The Boxing Day tsunami - a disaster that touched the world

The battered beach of Unawatuna in Galle, southern Sri Lanka, following the 2004 Boxing Day tsunami.

The battered beach of Unawatuna in Galle, southern Sri Lanka, following the 2004 Boxing Day tsunami. Photo: Caroline Gammell/PA Wire - Credit: PA

It was a natural disaster of almost unimaginable dimensions.

The clearing-up process in Galle, southern Sri Lanka, following the 2004 Boxing Day tsunami. Photo:

The clearing-up process in Galle, southern Sri Lanka, following the 2004 Boxing Day tsunami. Photo: Caroline Gammell/PA Wire - Credit: PA

The tsunami that followed the Boxing Day earthquake off Indonesia struck more than a dozen countries around the Indian Ocean, but the full extent of the human loss only dawned over the days that followed.

The earthquake measured nine on the Richter scale, and tidal waves up to 10m high had swept through mile after mile of coastline.

It was a tragedy that killed an estimated 230,000 people in countries as widespread as Thailand, India, the Maldives, and even Somalia, on Africa's eastern coast. Aceh Province, in Indonesia, suffered the worst, with 167,000 people reported dead or missing.

Six months later, EDP reporter Tara Greaves travelled to Sri Lanka to see how money raised by readers, in an appeal with children's charity Unicef, had been spent.


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Ten years later, she wrote: 'Even six months on, as we drove along the coast from Colombo, evidence of the devastation was everywhere; decimated houses with only one brightly painted wall left standing, palm trees bent from the force of the giant waves and new cemeteries dotted along the roadside.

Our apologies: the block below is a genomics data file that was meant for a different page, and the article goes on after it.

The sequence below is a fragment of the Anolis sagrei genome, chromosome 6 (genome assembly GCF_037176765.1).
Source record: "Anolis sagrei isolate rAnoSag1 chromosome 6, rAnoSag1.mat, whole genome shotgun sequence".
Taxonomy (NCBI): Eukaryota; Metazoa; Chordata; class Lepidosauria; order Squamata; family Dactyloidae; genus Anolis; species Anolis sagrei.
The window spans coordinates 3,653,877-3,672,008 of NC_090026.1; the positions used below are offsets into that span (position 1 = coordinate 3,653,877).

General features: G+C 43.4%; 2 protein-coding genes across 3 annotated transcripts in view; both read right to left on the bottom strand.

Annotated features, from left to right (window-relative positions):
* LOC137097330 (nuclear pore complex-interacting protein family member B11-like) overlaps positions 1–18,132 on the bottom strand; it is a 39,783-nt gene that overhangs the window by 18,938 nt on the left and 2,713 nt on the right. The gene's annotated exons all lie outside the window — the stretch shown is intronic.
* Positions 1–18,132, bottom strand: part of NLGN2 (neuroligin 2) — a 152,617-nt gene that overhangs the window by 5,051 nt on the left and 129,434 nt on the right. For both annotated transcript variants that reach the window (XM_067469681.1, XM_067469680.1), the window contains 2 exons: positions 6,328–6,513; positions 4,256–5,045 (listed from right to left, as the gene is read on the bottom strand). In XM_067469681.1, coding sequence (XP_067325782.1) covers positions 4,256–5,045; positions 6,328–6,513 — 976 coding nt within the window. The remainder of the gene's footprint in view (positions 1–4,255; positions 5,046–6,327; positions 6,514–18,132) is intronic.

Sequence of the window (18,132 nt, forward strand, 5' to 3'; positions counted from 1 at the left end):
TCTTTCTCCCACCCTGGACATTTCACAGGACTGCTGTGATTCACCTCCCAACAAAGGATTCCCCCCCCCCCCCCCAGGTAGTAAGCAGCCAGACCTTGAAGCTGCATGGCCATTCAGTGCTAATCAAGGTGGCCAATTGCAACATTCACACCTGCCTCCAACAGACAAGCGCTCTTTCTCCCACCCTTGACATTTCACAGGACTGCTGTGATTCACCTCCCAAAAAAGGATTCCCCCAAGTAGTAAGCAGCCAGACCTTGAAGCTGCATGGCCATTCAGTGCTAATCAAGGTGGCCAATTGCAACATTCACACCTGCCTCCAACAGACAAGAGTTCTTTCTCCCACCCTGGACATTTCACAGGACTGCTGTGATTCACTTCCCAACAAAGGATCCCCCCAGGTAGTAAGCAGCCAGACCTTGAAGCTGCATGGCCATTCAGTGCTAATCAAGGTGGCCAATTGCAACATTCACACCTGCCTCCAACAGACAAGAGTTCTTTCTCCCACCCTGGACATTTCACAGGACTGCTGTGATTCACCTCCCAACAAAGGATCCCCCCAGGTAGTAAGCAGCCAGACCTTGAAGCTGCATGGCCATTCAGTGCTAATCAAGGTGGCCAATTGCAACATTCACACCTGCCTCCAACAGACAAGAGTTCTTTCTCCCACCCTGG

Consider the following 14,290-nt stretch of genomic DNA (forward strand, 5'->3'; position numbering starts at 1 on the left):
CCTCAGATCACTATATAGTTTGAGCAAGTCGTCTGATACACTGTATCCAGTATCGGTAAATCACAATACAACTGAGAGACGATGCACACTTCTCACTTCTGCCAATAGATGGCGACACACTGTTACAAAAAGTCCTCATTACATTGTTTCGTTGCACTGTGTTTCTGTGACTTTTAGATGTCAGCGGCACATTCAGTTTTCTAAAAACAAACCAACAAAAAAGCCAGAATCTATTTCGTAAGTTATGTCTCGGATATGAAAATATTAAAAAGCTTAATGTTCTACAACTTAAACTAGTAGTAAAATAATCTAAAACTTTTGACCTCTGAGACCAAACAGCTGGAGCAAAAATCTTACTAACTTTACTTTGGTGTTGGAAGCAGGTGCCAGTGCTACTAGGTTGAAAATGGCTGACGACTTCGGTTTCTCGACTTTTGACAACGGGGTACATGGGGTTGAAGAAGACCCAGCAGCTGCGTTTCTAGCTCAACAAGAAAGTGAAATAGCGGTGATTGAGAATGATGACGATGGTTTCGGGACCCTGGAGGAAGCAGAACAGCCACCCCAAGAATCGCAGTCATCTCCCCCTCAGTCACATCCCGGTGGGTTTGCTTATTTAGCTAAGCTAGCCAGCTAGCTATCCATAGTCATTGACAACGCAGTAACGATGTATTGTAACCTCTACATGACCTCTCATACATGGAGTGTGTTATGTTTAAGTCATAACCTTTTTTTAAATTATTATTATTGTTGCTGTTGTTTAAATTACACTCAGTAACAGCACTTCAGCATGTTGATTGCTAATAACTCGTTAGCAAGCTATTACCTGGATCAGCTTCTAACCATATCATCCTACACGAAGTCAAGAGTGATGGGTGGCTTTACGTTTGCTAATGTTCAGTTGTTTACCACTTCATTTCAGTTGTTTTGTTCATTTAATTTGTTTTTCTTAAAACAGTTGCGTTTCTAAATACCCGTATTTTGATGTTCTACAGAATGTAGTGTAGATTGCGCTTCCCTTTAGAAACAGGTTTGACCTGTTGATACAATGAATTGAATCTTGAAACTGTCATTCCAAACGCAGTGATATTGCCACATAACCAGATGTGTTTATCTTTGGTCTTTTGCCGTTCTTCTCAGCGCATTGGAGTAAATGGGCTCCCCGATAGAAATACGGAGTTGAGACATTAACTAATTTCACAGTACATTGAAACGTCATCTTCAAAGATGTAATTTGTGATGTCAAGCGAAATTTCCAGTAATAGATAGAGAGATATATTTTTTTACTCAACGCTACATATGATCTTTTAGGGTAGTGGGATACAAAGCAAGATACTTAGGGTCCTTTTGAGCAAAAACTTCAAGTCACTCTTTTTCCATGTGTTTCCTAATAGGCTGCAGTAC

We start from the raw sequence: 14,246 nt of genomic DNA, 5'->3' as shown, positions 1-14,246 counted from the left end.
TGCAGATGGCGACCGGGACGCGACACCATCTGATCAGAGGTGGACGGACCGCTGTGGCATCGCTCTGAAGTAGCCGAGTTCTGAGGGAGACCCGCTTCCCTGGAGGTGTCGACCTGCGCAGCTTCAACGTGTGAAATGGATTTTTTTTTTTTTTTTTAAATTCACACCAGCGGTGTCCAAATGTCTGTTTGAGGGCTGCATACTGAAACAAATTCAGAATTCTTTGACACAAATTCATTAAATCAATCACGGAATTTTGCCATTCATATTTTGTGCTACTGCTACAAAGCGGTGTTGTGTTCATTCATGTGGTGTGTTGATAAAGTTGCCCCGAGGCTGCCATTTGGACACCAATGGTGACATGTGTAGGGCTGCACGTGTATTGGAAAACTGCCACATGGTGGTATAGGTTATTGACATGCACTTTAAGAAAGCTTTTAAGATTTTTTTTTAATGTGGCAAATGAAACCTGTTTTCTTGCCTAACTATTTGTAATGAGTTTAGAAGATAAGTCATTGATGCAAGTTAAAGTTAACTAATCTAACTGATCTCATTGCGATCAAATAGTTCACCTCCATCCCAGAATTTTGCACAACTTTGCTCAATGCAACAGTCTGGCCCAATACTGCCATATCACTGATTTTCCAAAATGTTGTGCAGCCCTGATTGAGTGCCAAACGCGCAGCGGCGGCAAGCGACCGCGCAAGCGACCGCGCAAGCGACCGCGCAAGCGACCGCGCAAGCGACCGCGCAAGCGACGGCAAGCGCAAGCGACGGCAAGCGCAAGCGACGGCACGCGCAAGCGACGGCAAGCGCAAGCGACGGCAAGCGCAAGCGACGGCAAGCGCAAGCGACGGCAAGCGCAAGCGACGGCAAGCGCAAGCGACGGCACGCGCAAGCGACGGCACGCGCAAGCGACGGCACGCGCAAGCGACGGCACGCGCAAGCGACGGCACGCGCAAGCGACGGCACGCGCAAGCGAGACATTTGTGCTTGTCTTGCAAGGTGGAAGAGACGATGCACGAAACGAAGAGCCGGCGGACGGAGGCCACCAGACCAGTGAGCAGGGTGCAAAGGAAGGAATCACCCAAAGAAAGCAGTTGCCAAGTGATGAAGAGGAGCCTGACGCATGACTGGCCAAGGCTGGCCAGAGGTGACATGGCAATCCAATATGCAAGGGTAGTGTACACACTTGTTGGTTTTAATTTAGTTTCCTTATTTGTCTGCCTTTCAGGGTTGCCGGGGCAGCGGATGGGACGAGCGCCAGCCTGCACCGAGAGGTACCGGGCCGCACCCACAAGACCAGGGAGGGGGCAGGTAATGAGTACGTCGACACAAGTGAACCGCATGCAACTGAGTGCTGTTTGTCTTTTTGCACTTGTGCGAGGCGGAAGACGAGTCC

'Perhaps a more dramatic indication of the sheer power of the waves was the 140-tonne boat forced into the middle of a town or the train carriages, which had been overcrowded with people, swept off the tracks and on to their sides as if they weighed nothing.'

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Most of those who died were from the countries worst affected, but there were also those who had travelled to the region from across the globe for Christmas sunshine and relaxation.

They included a number of people from our region.

James Hurren, from Caister, was 22 when he was swept to his death while staying on the Thai island of Phi Phi, near Phuket.

He had worked as an assistant manager at the North Walsham branch of Lloyds TSB, and had left the UK just weeks before for six months travelling with a friend.

A couple from Norwich, Michael and Teresa Bowen, aged 67 and 54, had been staying in Khao Lak when the tsunami hit. Their remains were not found and identified until the following March.

Jeremy Stephens was coming to the end of a three-week holiday on Phi Phi with friends. They found him in a temple in Krabi.

The 29-year-old had moved to Norwich five years before, and worked as a manager for Virgin One Accounts.

The sheer scale of the loss and suffering triggered a global outpouring of charitable donations.

In Britain, the Disasters Emergency Committee (DEC) launched an appeal on December 29. It hailed 'an unprecedented response by the British public' which raised a total of £392m.

It said more than three quarters of a million households, across seven countries, received help thanks to DEC, with most of the money spent on re-building homes that had been destroyed.

It was not until May 2009 that the British Red Cross had completed its work in Indonesia, the Maldives and Sri Lanka.

The charity said it built more than 2,200 earthquake-resistant homes in Indonesia, 466 in the Maldives, and gave food and cash grants to nearly 7,000 families that were displaced in Sri Lanka.

The EDP appeal with Unicef raised £400,000; see Friday's EDP to read Tara Greave's full account of her visit to Sri Lanka.

What do you think? Write (giving your full contact details) to: The Letters Editor, EDP, Prospect House, Rouen Road, Norwich NR1 1RE or email EDPLetters@archant.co.uk

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